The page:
Entering Le Mans for a shot at the Triple Crown? Montoya “would think about it”

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Juan Pablo Montoya has admitted that he would consider racing in the 24 Hours of Le Mans for a shot at the prestigious ‘Triple Crown of Motorsport’ if the conditions were right.

The Verizon IndyCar Series leader is a two-time winner of the Indianapolis 500, and has also won the Monaco Grand Prix, making Le Mans the only event he is missing from the Triple Crown.

Graham Hill is the only driver to have won all three races. The Briton’s first Monaco victory came in 1963 before winning at the Brickyard three years later. He then won at Le Mans in 1972.

In the modern era, drivers switching between disciplines has become increasingly uncommon, making Montoya the only active racer to have completed two of the three legs of the trifecta.

Speaking at the FIA Sport Conference in Mexico City this week, the Colombian admitted that his thoughts on Le Mans have changed in recent years, but he would only give it a shot in the right car.

“Five years ago, I couldn’t care,” Montoya said.

“Today? Maybe if I had a shot to be in the right car, I would think about it.

“But I’m so happy in IndyCar right now. I really love what I do. I love racing for Roger [Penske].”

Ahead of this weekend’s ABC Supply Wisconsin 250 at the Milwaukee Mile, Montoya leads the IndyCar standings by 46 points from Penske teammate Will Power. You can read our full preview of the race here.

Formula One names Stefano Domenicali as its new CEO

Stefano Domenicali named F1 CEO
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Former Ferarri chief Stefano Domenicali was named the new president and CEO of F1, replacing Chase Carey in January 2021, Liberty Media announced Friday.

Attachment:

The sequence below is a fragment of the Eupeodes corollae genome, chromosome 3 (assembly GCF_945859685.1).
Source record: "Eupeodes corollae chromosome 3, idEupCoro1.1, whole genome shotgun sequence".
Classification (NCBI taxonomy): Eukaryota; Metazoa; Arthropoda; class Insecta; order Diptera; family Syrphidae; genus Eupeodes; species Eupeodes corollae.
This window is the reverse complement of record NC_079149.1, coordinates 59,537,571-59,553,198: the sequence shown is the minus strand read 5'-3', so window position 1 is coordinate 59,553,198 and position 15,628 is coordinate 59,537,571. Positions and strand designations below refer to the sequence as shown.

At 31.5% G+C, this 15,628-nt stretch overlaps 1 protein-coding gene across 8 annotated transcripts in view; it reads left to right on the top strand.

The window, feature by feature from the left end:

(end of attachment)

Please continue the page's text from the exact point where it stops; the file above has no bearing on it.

Domenicali, 55, will join Formula One from Lamborghini, where he had been CEO and president.

He worked on Ferrari’s F1 team for nearly 20 years, becoming the team principal in 2008. He left in 2014 and worked at Audi before joining Lamborghini.

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“I am thrilled to join the Formula 1 organization, a sport that has always been part of my life,” Domenicali said in a release. “I was born in Imola and live in Monza.  I’ve remained connected to the sport through my work with the Single Seater Commission at the FIA and I look forward to connecting with the teams, promoters, sponsors and many partners in Formula 1 as we continue to drive the business ahead.

“The past six years at Audi and then leading Lamborghini have given me broader perspective and experience that I will bring to Formula 1.”

Carey, who had led F1 since Liberty’s Formula One Group took control of the organization in 2017, will move to the role of non-executive chairman.

“Chase has done a phenomenal job leading F1,” Liberty Media President and CEO Greg Maffei said in a statement. “He assembled a first-class commercial and sporting organization that has a long list of achievements, including broadening the appeal of the sport, growing its digital presence, establishing new technical regulations, securing a cost cap for the first time and reaching a new more equitable Concorde agreement with the teams.  His actions have reinforced F1 as the pinnacle of motorsport.”

Said Carey: “It has been an honor to lead Formula 1, a truly global sport with a storied past over the last seventy years. I’m proud of the team that’s not only navigated through an immensely challenging 2020 but returned with added purpose and determination in the areas of sustainability, diversity and inclusion.  I’m confident that we’ve built the strong foundation for the business to grow over the long term.”